Students are often asked to find exhibition catalogues as part of their research, or they are asked to mimic a catalogue entry for an assignment. Exhibition catalogues are a very important type of literature for Art History. They provide documentation relating to all the items displayed in a show at a museum or art gallery and they contain new scholarly insight by way of thematic essays from curators and academics.
Up until the last few decades, most exhibition catalogues were small and simple. They were mostly in the form of an unillustrated “checklist”, which would list the title of the work, dimensions, medium and creator. Now, exhibition catalogues often take the form of substantial books containing an introduction, essays, works shown, crisp colour images on glossy paper, a bibliography and sometimes an index.
“…a good catalogue must nonetheless bring over something of the flavor, the temper, the attitude, the very feel of the show, while revealing something important to us about the nature of its subject. It has a duty, to a greater or lesser degree, to the onward march of scholarship.”
Many assignments involve the creation of a “catalogue entry” for an object or work of art for a virtual exhibition. These usually are about one page and consist of the following elements:
In this example the curator describes the Woman’s Cap (No. 52) in terms of its physical composition and decoration. We are then told of the cap’s purpose and how it would have been worn. According to 16th century Italian literature, it was a common object in bridal trousseaux – which is how it relates to the exhibition theme of “Art and Love”. Another work of art (a contemporaneous painting of a woman wearing a similar cap) is included for comparison.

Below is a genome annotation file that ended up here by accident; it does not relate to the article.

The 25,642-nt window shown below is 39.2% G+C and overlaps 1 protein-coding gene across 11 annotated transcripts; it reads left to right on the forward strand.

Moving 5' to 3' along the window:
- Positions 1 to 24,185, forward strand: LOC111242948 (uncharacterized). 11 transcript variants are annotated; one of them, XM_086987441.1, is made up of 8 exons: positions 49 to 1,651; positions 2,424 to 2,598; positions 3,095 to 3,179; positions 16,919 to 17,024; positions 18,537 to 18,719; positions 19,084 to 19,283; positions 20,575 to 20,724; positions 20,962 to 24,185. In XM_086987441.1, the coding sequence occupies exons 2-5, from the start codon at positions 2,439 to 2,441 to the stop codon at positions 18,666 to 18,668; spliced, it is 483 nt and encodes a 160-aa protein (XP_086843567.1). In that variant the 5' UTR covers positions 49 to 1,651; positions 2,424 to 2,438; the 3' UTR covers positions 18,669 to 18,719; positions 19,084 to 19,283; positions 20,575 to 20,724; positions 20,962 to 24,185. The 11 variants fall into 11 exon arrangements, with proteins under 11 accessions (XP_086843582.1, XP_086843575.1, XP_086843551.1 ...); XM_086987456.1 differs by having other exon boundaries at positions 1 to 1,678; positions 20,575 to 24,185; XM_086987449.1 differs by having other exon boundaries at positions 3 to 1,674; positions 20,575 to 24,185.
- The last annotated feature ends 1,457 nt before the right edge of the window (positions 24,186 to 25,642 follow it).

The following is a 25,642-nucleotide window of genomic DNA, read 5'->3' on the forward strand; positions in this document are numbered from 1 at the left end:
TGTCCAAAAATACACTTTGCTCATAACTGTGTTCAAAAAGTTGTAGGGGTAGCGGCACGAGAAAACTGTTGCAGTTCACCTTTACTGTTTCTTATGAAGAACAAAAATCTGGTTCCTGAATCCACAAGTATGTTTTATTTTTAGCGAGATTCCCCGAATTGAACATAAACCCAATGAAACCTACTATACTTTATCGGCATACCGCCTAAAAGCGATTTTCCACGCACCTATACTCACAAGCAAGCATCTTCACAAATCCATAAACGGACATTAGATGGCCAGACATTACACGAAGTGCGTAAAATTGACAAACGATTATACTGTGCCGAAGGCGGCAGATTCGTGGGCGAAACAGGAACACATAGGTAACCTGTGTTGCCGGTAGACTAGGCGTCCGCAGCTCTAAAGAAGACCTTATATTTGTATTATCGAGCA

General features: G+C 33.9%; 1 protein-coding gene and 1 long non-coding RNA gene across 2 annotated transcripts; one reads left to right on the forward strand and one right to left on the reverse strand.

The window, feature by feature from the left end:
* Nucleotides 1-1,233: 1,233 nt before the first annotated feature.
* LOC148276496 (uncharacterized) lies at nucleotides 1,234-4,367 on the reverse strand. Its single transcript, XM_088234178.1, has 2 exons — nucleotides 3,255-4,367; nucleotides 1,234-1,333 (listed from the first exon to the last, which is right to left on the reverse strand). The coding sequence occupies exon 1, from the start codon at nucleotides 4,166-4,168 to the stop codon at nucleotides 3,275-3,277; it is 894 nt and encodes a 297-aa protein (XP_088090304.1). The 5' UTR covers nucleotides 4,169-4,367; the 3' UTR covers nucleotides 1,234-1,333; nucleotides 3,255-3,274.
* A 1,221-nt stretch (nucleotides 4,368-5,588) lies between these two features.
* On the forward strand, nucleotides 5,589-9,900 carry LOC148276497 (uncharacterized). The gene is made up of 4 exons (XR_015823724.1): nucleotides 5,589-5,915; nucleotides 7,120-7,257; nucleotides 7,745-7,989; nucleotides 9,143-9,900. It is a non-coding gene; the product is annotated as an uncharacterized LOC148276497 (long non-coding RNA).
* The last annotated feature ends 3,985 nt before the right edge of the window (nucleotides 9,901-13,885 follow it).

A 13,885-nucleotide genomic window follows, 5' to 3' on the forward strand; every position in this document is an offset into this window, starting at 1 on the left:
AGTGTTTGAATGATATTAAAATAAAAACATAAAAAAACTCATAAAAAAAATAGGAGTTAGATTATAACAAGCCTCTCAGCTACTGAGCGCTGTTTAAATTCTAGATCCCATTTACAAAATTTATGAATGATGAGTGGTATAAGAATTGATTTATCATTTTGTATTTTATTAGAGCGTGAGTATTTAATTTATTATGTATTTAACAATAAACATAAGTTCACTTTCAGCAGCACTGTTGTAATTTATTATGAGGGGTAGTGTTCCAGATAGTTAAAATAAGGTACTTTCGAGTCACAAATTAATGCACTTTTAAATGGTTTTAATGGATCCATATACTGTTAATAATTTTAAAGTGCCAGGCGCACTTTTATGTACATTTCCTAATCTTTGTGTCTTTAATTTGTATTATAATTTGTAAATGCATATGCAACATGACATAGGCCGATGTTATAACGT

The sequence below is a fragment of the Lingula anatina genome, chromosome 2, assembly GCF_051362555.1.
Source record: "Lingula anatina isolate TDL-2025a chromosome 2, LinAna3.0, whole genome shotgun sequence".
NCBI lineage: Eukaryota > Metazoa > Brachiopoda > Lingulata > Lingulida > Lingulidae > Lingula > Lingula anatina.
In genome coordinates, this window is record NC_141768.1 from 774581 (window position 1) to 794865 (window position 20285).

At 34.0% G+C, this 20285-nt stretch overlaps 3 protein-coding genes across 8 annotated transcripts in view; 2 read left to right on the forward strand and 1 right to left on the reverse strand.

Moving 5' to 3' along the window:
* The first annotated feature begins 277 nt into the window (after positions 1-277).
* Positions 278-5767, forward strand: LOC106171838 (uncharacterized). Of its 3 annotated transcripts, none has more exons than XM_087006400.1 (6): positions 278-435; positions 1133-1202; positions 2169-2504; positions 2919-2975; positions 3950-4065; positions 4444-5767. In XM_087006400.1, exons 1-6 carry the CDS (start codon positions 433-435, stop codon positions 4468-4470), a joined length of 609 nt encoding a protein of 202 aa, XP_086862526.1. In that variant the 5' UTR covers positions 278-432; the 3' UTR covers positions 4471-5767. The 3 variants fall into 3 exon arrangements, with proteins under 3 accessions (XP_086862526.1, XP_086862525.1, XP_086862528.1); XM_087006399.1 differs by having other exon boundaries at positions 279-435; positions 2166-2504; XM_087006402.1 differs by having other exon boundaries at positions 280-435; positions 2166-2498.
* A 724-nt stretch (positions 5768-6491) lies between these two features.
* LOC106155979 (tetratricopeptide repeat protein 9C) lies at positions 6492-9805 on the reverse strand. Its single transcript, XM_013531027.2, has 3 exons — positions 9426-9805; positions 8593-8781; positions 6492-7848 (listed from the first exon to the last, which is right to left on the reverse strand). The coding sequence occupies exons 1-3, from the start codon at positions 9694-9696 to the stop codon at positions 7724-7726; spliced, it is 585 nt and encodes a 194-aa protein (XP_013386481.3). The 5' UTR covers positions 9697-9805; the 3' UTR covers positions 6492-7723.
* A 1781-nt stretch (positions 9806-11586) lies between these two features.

Bernini and the Birth of Baroque Portrait Sculpture, edited by Andrea Bacchi, Catherine Hess, and Jennifer Montagu. Los Angeles : J. Paul Getty Museum ; Ottawa : National Gallery of Canada, 2008. an exhibition at the Getty Museum, Los Angeles, Aug. 5-Oct. 26, 2008, and at the National Gallery of Canada, Ottawa, Nov. 28, 2008-Mar. 8, 2009. (online version available here).
This first sentence of the entry makes it clear why this work was included in the exhibition:
“Within Bernini’s oeuvre, this bust is noteworthy for many reasons, it depicts the artist’s first important patron, it marks a significant innovation in Bernini’s portrait style, and the circumstance of its making it the stuff of legend.”
When you are searching for exhibition catalogues in the University of Toronto Libraries catalogue, it is important to remember that the books are given Library of Congress subject headings – which use American spelling. Therefore, be sure to look for both “catalogs” and “catalogues” in a keyword search.
Use the pluralized form of the word “exhibitions”, since this is also another Library of Congress vocabulary term used to describe the types of publications.
Few exhibition catalogues are available online. They are expensive to produce and underfunded cultural institutions needing revenue encourage you to “exit via the giftshop”. Several major museums and galleries have started to provide digitized copies of their publications on their websites. Here is a selective list:
Some exhibition catalogues are now “born digital”, with no physical copies ever being printed.
This is the case for the British Museum’s scholarly Online Research Catalogues:
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